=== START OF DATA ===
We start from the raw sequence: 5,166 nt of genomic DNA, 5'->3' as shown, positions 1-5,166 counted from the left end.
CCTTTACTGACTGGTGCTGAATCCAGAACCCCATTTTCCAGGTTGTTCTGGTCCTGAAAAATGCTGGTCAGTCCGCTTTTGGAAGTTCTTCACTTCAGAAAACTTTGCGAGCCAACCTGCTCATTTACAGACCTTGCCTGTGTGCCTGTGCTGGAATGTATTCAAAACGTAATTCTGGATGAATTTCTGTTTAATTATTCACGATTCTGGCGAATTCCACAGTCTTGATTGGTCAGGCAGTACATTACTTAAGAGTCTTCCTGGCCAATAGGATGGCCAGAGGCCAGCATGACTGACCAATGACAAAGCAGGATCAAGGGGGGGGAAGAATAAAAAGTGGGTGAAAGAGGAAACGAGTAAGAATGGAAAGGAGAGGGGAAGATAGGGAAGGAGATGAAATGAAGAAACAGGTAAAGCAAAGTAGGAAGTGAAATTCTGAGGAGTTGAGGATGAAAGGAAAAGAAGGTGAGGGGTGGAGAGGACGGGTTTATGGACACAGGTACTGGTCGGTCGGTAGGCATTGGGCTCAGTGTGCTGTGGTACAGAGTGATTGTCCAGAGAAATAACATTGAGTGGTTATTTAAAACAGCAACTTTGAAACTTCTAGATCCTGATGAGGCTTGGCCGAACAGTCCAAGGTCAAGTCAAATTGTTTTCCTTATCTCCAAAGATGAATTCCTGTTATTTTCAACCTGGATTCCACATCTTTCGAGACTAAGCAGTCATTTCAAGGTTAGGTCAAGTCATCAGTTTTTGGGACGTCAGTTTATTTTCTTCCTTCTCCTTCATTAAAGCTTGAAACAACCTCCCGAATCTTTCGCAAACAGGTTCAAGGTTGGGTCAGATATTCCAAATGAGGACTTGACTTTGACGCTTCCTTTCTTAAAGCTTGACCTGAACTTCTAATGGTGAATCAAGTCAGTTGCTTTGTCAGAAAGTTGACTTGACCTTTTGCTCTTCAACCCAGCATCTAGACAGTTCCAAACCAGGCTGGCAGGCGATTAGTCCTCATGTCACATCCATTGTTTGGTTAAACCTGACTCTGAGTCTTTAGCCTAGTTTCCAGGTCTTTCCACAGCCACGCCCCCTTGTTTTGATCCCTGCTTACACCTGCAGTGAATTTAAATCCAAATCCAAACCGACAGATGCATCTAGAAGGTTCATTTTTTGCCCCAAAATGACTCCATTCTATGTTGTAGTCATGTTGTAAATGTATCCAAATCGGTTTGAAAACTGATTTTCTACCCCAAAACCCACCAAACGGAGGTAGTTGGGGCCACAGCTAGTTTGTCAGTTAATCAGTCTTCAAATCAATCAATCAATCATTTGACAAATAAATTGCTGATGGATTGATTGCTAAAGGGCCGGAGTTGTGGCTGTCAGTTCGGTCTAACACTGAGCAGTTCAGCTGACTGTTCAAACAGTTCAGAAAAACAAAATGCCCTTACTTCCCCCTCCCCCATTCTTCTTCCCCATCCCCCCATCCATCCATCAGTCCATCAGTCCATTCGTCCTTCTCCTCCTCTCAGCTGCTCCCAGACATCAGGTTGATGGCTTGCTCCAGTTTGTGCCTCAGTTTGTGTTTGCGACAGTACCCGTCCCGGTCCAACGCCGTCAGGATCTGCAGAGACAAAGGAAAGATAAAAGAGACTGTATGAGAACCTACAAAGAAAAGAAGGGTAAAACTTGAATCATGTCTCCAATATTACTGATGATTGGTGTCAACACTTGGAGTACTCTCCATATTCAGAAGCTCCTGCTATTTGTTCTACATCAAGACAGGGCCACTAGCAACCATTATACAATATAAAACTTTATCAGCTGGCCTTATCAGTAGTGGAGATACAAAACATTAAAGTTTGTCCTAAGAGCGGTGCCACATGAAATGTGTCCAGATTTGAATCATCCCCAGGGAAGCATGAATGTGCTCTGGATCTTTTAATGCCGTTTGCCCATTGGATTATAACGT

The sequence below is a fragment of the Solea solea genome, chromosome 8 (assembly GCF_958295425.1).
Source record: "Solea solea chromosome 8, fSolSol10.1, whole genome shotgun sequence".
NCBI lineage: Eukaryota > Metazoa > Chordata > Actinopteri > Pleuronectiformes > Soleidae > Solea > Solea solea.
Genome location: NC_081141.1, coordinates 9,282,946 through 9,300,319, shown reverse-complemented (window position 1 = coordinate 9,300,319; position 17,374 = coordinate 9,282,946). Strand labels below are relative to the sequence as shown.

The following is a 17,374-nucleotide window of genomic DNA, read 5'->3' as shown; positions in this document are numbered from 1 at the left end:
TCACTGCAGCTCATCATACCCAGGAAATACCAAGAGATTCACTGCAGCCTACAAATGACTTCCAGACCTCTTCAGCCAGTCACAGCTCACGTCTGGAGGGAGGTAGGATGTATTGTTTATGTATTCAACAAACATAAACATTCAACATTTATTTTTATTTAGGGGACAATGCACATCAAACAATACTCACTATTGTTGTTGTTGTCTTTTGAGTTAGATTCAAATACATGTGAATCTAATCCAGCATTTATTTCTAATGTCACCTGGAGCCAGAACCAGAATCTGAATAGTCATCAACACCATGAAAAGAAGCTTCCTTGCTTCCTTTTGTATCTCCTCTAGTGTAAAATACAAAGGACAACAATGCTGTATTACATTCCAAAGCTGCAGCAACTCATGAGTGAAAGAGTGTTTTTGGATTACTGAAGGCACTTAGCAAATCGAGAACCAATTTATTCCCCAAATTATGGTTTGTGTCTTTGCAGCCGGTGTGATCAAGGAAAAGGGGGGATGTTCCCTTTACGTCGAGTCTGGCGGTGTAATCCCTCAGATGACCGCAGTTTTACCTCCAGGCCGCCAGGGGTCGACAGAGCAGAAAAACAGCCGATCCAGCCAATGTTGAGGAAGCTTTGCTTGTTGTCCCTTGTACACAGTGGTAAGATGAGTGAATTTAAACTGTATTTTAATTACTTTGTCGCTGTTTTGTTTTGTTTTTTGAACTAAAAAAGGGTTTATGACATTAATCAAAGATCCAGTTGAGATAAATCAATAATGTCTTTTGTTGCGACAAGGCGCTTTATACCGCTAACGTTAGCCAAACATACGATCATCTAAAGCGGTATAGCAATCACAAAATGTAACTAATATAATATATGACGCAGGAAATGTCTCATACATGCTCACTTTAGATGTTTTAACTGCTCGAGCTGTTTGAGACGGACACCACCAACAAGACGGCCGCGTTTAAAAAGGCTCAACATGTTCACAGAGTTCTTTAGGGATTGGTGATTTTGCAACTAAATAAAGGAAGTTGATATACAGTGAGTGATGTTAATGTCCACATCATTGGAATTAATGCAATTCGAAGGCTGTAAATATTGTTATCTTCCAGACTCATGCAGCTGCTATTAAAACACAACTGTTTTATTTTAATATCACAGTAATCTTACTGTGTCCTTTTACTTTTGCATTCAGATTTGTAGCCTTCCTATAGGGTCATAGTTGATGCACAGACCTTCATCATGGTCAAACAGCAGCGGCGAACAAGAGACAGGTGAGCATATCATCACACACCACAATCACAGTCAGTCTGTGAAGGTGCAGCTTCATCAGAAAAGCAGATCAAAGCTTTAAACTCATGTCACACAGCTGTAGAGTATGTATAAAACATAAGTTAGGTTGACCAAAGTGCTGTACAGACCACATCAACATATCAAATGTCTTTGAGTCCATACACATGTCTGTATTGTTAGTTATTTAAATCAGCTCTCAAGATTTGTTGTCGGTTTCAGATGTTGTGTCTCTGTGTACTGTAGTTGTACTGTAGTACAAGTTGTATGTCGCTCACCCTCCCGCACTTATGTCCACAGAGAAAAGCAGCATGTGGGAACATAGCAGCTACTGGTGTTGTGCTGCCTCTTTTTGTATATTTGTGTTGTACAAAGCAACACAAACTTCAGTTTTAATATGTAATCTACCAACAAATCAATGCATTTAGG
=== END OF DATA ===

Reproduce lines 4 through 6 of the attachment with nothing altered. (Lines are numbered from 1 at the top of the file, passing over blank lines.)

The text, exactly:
Source record: "Solea solea chromosome 8, fSolSol10.1, whole genome shotgun sequence".
NCBI lineage: Eukaryota > Metazoa > Chordata > Actinopteri > Pleuronectiformes > Soleidae > Solea > Solea solea.
Genome location: NC_081141.1, coordinates 9,282,946 through 9,300,319, shown reverse-complemented (window position 1 = coordinate 9,300,319; position 17,374 = coordinate 9,282,946). Strand labels below are relative to the sequence as shown.